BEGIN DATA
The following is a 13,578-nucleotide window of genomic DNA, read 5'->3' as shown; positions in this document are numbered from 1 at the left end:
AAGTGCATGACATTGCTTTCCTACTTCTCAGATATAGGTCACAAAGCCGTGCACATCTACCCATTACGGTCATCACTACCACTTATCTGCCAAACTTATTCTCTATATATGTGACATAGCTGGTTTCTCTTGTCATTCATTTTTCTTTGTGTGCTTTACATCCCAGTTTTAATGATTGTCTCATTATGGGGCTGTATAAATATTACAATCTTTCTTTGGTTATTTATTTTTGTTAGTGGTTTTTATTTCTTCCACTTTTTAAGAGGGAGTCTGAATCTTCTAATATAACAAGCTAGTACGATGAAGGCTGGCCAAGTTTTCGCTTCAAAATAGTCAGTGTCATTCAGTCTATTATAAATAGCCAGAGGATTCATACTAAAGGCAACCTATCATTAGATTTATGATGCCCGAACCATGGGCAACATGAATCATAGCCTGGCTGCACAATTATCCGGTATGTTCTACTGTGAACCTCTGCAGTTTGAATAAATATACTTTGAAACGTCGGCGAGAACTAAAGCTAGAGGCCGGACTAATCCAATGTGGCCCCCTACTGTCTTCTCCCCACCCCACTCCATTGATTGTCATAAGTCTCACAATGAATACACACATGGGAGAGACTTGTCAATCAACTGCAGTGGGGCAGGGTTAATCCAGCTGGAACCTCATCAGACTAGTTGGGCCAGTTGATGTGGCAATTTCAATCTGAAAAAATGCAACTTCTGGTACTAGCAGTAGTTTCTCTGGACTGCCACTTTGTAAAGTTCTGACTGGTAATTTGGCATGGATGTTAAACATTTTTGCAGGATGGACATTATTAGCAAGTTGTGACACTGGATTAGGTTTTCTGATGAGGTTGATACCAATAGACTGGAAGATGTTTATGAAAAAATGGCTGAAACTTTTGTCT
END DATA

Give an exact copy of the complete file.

The following is a 13,578-nucleotide window of genomic DNA, read 5'->3' as shown; positions in this document are numbered from 1 at the left end:
AAGTGCATGACATTGCTTTCCTACTTCTCAGATATAGGTCACAAAGCCGTGCACATCTACCCATTACGGTCATCACTACCACTTATCTGCCAAACTTATTCTCTATATATGTGACATAGCTGGTTTCTCTTGTCATTCATTTTTCTTTGTGTGCTTTACATCCCAGTTTTAATGATTGTCTCATTATGGGGCTGTATAAATATTACAATCTTTCTTTGGTTATTTATTTTTGTTAGTGGTTTTTATTTCTTCCACTTTTTAAGAGGGAGTCTGAATCTTCTAATATAACAAGCTAGTACGATGAAGGCTGGCCAAGTTTTCGCTTCAAAATAGTCAGTGTCATTCAGTCTATTATAAATAGCCAGAGGATTCATACTAAAGGCAACCTATCATTAGATTTATGATGCCCGAACCATGGGCAACATGAATCATAGCCTGGCTGCACAATTATCCGGTATGTTCTACTGTGAACCTCTGCAGTTTGAATAAATATACTTTGAAACGTCGGCGAGAACTAAAGCTAGAGGCCGGACTAATCCAATGTGGCCCCCTACTGTCTTCTCCCCACCCCACTCCATTGATTGTCATAAGTCTCACAATGAATACACACATGGGAGAGACTTGTCAATCAACTGCAGTGGGGCAGGGTTAATCCAGCTGGAACCTCATCAGACTAGTTGGGCCAGTTGATGTGGCAATTTCAATCTGAAAAAATGCAACTTCTGGTACTAGCAGTAGTTTCTCTGGACTGCCACTTTGTAAAGTTCTGACTGGTAATTTGGCATGGATGTTAAACATTTTTGCAGGATGGACATTATTAGCAAGTTGTGACACTGGATTAGGTTTTCTGATGAGGTTGATACCAATAGACTGGAAGATGTTTATGAAAAAATGGCTGAAACTTTTGTCT